require.resolve("@babel/preset-typescript"),
          ],
        },
      },
      {
        test: /\.css$/,
        use: [MiniCssExtractPlugin.loader, "css-loader"],
      },
    ],
  },
  plugins: [    new HtmlWebpackPlugin({      template: "./public/index.html",    }),  ],}
  • devServer options was added to our config, we are specifying where our content will live after a build happens so it can serve it and we tell it what port to serve it on.
  • plugins/HtmlWebpackPlugin was added to simplify creation of HTML files to serve your webpack bundles

Now that we have updated our webpack.config.js file lets update our package.json file to use the webpack-dev-server cli.

// Rest of package.json here
  "scripts": {
    "start": "webpack-dev-server --open",
    "build": "webpack",
    "test": "echo \"Error: no test specified\" && exit 1"
  },
// Rest here

Run npm start and your browser should open a new tab http://localhost:3001/ with our application showing, the awesome thing is when we make a change to our application for example updating our welcome message the change is reflected right away! How awesome is that.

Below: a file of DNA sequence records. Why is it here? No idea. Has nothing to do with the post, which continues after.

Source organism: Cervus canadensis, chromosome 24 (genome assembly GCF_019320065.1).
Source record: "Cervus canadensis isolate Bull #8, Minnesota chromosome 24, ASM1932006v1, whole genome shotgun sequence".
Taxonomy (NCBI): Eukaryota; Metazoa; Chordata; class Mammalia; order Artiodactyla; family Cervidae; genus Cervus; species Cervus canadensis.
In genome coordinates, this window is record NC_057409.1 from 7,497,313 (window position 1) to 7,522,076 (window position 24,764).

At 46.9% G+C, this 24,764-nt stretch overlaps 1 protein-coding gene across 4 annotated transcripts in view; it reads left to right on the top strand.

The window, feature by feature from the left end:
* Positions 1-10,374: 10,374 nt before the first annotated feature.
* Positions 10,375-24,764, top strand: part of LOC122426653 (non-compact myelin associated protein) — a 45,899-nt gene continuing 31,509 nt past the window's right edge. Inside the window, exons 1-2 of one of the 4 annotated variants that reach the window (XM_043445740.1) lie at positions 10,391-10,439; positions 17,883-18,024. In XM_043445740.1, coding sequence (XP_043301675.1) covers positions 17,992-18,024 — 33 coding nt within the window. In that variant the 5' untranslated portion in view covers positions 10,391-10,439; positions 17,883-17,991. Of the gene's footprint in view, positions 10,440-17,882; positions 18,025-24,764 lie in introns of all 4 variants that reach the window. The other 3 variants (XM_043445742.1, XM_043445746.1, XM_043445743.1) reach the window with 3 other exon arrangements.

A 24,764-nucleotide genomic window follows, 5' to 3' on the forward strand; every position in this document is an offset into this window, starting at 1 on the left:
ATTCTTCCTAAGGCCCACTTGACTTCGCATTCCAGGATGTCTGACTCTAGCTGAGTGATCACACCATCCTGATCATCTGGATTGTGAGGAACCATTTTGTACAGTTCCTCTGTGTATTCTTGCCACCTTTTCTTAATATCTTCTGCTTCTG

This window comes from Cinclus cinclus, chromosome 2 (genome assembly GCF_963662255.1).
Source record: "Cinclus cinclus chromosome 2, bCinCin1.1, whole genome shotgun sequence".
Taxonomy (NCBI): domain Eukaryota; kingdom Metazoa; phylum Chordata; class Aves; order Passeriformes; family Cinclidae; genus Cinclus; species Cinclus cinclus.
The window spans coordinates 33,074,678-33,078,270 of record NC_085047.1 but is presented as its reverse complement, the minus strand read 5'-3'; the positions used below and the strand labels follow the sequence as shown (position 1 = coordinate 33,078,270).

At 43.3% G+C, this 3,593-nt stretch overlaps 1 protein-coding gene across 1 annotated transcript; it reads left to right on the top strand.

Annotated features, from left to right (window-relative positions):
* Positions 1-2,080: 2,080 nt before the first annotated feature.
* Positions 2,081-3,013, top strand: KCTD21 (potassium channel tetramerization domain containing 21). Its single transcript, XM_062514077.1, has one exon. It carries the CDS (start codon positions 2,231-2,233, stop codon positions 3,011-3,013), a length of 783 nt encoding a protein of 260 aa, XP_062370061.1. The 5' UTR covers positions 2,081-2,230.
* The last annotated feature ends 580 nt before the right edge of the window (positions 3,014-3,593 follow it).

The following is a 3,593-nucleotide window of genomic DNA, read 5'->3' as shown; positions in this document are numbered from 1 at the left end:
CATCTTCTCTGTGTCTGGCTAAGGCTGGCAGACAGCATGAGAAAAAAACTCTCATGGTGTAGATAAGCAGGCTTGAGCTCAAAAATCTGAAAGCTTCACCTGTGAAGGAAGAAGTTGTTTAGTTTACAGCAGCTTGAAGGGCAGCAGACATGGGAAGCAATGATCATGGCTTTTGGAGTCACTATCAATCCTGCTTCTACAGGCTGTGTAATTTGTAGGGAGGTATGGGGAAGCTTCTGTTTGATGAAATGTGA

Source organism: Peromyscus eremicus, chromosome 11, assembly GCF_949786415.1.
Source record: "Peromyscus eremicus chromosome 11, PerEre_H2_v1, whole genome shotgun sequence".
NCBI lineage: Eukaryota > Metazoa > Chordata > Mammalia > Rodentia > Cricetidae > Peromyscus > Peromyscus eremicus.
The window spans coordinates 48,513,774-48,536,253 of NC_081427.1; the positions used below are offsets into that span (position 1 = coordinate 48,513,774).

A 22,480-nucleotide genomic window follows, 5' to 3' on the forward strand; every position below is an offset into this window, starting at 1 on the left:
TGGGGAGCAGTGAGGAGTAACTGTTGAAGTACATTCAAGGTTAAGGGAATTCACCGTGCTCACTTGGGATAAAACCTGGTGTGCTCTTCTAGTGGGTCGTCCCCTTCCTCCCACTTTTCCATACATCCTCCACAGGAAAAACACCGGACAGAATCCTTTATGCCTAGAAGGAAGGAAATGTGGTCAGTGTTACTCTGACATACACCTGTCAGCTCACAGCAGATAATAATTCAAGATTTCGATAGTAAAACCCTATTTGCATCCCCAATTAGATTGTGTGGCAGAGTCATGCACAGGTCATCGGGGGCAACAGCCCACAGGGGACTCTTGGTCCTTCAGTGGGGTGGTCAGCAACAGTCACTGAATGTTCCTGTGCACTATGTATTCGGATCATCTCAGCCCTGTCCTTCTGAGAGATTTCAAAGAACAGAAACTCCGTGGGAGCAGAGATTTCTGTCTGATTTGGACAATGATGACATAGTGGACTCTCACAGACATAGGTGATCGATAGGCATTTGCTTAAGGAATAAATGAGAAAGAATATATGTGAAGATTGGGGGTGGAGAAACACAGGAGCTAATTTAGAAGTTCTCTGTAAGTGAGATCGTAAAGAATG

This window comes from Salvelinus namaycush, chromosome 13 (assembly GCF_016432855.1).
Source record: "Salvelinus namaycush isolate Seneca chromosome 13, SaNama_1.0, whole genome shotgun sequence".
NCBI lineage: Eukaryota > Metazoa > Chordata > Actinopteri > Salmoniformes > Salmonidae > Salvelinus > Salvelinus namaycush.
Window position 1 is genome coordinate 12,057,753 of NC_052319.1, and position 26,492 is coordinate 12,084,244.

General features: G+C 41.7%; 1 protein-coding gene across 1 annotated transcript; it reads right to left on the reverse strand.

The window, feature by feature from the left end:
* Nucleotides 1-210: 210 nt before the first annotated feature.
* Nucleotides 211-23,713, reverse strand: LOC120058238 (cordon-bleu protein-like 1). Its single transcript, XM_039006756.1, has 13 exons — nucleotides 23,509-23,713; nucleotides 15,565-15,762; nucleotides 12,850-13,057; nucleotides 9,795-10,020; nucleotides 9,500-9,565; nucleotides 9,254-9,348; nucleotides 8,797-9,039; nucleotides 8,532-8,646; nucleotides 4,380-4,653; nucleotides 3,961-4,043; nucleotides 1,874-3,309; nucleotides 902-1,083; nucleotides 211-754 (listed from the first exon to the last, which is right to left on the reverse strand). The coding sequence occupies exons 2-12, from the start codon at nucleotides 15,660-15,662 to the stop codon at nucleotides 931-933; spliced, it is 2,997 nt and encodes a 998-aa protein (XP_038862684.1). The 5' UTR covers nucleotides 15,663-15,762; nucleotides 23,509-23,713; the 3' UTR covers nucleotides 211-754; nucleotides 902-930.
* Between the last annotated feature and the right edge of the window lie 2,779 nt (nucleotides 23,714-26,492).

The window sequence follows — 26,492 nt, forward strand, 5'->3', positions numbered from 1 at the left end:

In the webpack config above, there is a new section called plugins let me take a minute to discuss plugins:

Webpack Plugins

Webpack has a rich plugin interface, you can see list of some of them here, these plugins extend webpack capabilities to do even more things e.g: Minification of your code so your users get small bundle sizes via the TerserPlugin , automatically create and update html files via HtmlWebpackPlugin plugin, extract CSS files and have a more preformant application using the MiniCssExtractPlugin plugin. We are going to be using a lot of these plugins in the next webpack tutorial about making our webpack config more production ready.

Conclusion

Congrats on building upon the last tutorial and making your webpack configuration support Typscript and CSS. We learned about more loaders, we also learned about improving our development workflow with webpack-dev-server then we finished off by briefly exploring plugins. In the next post we will be building again on what we have here and making a more production ready webpack configuration that includes minification, code-splitting and much more. I will see you in the next one.

Until next time,

Jason


Personal Blog by Jason Lloyd.
I talk about programming, life, self-development and everything in-between.